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Democratic senators are raising privacy concerns over the federal government’s reported use of facial recognition surveillance technology on individuals protesting the death of George Floyd around the country.
Sens. Sherrod Brown (D-Ohio), Cory Booker (D-N.J.), and Ron Wyden (D-Ore.) are pressing Attorney General William Barr and Acting Homeland Security Secretary Chad Wolf to explain what personal data has been collected on protesters by surveillance technology, according to a letter obtained by Bloomberg Government.
As protests demanding an overhaul of policing following the death of Floyd have spread to more than 350 cities around the country, reports have emerged on the use of surveillance technology by law enforcement.
In response, IBMsaid on Monday that it opposes the use of facial recognition technology—including from other vendors—for mass surveillance and racial profiling, and it will no longer offer its facial recognition and analysis software for general use.
“We are disturbed by numerous reports that the Department of Justice and Department of Homeland Security agencies are participating in the technological surveillance of protests across the country, well beyond the scope of their authorities,” the lawmakers wrote.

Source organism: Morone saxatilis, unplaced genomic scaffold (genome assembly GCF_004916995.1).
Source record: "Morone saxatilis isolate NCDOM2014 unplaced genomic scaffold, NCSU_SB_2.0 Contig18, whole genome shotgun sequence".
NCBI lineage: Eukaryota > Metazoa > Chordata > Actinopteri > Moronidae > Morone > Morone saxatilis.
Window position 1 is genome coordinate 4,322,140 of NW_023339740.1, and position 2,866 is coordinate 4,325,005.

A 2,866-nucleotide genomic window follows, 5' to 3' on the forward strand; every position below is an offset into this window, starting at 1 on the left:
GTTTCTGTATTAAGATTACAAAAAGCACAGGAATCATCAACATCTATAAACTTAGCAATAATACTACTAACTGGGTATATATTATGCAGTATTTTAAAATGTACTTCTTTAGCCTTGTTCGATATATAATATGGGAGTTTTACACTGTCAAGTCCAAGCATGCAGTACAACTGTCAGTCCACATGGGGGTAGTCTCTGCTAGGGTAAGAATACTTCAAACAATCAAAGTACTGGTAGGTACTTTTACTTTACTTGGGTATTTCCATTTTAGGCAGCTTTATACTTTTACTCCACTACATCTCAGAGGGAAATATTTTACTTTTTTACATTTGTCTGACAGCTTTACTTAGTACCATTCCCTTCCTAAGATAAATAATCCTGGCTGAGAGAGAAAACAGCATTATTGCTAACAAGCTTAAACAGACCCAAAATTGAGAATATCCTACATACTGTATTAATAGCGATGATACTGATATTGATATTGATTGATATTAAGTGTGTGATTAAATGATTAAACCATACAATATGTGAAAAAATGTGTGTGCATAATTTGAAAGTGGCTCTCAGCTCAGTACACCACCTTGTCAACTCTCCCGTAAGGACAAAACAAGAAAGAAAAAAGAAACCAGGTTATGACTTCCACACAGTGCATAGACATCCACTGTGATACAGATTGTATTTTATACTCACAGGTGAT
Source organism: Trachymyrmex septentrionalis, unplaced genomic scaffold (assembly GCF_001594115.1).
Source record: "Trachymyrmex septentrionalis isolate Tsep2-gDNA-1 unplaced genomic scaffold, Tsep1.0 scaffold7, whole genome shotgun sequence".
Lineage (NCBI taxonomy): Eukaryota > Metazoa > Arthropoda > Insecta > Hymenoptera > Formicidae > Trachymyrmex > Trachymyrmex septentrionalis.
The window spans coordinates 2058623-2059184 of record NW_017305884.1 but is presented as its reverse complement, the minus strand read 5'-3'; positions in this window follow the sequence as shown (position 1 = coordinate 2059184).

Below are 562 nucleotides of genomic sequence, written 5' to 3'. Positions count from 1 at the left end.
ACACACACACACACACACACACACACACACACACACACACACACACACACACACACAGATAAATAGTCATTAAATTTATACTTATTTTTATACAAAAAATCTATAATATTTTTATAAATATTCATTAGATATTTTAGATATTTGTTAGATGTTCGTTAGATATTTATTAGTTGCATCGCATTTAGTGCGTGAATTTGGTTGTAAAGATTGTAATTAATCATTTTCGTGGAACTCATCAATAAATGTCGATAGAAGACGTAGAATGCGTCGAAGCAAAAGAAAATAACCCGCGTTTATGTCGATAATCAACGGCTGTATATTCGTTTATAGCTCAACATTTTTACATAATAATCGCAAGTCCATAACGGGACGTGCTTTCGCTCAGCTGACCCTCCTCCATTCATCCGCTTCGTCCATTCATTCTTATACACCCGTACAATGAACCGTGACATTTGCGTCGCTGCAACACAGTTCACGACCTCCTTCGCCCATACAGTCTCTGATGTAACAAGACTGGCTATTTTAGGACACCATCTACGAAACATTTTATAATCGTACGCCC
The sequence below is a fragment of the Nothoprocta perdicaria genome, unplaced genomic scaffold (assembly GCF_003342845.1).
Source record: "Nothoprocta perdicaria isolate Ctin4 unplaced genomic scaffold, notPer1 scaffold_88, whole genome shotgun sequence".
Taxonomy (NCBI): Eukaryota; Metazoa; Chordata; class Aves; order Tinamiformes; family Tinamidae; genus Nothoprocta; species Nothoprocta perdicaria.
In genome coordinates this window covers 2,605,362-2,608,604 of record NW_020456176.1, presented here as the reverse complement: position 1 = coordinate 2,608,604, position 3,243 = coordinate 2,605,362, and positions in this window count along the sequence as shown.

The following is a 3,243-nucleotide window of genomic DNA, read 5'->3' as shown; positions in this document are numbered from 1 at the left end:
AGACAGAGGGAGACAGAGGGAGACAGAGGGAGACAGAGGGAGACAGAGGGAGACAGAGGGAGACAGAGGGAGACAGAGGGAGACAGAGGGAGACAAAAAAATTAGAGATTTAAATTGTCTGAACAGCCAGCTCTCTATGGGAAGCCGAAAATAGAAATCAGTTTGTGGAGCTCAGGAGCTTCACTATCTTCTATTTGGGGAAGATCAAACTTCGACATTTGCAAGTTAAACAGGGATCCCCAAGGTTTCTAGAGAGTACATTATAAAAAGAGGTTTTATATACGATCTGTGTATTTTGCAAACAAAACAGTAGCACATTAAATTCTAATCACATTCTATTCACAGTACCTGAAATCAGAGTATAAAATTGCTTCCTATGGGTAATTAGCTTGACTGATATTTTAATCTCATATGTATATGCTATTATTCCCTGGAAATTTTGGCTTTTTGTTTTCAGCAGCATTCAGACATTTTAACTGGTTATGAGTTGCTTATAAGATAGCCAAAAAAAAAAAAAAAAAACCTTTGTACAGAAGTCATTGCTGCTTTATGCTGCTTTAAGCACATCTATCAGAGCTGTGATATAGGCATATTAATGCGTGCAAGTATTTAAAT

The senators asked whether the departments collected any personally identifiable information from individuals who protested Floyd’s death, and under what authority if so, as well as details of the agencies’ data retention policies.
The lawmakers also asked whether the agencies have used facial recognition technology during protests, and if so, what oversight processes were in place to prevent violating individuals’ First Amendment rights and whether the agencies’ complied with privacy laws.
“Identifying Americans who are peacefully demonstrating using existing facial recognition technology is particularly dangerous because this information would be of dubious accuracy and could be stolen or otherwise leaked,” they wrote.
The senators asked the agency directors to respond by June 19.
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